"A provocative engagement with US foreign policy is matched to rich and multifaceted characterization." - The Independent (UK)

"A stunning contemporary thriller." - Thriller Books Journal (UK)

"Written with Miller's incisive wit, intelligence, compassion and authenticity, this is a novel from a writer fast becoming a master of his craft." - Evening Post (UK)

"Miller dives into the complex and confusing world of the Middle East with a depth of knowledge of the region and the forces at play that is obvious on every page. His writing is direct and powerful — it's impossible to read this without becoming angry and upset, but there is humor too, and just enough hope... Verdict: heart-thumping thriller." - Herald Sun (Australia)

"Thrillers using conflict in the Middle East as a backdrop aren't thin on the ground, but Derek B. Miller's The Girl in Green stands above most, both in literary ambition and the complexity of its engagement with the region's geopolitics." - The Age (Australia)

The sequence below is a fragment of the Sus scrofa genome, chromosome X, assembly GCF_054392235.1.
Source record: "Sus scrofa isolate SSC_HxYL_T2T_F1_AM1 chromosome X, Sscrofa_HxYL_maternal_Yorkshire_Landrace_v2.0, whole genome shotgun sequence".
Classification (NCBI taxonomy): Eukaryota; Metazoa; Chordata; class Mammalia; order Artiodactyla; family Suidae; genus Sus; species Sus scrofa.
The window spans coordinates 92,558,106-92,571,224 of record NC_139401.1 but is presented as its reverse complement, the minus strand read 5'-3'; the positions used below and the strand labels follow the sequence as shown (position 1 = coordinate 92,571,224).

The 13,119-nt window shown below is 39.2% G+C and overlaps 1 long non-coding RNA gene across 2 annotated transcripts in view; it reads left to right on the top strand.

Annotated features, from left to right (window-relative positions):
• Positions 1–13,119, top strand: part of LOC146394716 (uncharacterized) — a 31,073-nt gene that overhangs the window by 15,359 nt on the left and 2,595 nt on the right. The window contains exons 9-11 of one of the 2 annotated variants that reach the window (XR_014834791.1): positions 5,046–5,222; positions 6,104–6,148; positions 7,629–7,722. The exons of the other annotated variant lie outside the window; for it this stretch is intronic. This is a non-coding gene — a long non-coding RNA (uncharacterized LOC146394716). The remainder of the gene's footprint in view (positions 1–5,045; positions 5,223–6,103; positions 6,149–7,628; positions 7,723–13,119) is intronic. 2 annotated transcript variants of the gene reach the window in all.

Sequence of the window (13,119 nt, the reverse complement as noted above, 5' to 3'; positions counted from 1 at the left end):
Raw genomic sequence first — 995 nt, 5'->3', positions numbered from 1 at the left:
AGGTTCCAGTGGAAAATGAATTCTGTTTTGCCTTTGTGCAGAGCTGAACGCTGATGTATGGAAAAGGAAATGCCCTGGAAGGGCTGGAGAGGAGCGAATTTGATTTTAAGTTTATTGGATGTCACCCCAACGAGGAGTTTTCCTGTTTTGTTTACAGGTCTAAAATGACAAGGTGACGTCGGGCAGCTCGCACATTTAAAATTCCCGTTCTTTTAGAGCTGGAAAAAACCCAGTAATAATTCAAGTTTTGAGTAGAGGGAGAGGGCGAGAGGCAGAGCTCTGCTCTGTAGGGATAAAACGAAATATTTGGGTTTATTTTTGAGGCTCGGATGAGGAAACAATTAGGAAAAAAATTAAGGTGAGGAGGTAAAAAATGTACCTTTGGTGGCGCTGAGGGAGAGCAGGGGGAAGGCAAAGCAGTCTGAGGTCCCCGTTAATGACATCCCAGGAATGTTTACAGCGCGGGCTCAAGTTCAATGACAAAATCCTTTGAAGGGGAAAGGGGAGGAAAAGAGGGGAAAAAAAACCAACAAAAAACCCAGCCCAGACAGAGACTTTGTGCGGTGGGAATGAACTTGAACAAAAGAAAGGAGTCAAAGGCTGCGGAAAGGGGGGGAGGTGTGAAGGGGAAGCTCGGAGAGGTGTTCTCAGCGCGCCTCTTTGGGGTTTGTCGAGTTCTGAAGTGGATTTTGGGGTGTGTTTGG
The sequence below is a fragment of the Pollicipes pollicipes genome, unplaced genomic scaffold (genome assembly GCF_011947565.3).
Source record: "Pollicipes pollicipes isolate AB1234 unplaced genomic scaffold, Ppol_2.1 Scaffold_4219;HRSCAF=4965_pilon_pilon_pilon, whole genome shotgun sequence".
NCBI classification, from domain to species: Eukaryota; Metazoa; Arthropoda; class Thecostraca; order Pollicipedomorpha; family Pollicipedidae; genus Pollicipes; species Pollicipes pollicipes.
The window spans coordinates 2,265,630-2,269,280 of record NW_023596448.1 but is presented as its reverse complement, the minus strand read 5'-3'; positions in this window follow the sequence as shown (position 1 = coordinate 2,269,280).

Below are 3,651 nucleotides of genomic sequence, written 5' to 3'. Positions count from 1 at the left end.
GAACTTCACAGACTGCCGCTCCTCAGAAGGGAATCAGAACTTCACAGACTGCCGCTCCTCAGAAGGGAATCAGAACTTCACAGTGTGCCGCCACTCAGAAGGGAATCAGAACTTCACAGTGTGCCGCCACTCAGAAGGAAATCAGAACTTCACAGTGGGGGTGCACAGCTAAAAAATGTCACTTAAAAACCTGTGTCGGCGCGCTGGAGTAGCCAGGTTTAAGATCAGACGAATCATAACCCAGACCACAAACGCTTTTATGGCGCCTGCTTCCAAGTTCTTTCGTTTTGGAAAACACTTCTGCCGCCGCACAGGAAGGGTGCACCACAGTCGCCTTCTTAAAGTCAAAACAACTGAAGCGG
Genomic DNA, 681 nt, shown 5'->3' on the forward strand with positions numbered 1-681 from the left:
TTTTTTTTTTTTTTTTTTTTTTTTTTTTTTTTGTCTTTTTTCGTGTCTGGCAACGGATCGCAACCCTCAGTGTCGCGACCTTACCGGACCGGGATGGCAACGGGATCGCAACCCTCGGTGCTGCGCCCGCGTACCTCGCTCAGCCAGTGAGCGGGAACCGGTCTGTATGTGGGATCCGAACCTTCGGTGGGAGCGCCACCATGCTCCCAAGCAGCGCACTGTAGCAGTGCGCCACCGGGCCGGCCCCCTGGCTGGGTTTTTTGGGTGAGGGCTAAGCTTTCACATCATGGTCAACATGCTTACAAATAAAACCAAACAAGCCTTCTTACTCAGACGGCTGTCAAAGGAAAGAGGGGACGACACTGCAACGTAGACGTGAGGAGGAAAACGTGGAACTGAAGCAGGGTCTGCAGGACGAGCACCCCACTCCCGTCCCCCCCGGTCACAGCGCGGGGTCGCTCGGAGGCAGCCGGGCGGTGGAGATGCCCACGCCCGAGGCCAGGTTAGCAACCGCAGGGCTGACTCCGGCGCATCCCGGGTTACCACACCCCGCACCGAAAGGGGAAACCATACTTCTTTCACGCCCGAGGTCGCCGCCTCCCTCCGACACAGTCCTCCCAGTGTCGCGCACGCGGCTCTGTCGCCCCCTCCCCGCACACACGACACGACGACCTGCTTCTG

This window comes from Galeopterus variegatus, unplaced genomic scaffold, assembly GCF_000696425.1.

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Cloggie Downunder

exciting, insightful and entertaining: another brilliant read.
The Girl in Green is the second novel by American novelist and international policy specialist, Derek B. Miller. It’s late March 1991, and United States Army Private Arwood Hobbes is at the northern edge of Checkpoint Zulu, “maintaining a vigilant perimeter” in Iraq’s newly-brokered peace, when a British journalist from the Times wanders up.

Thomas Benton is a seasoned war correspondent who’s after the story from a local perspective. With some encouragement from Arwood, he walks toward nearby Samawah, intent on interviews and ice cream. A surprise attack sees Hobbes and Benton trying to rescue a villager, “the girl in green”, but the situation somehow ends badly, leading to their removal from the area and an eventual “other-than-honourable” discharge for Hobbes.

Fast forward twenty-two years, when a lingering feeling of guilt and a YouTube clip see Hobbes and Benton once again trying to rescue “the girl in green”. Is it human design or divine intervention that sees the original players of the drama and its aftermath gathered together again? Their mission is surely insane and bound to fail!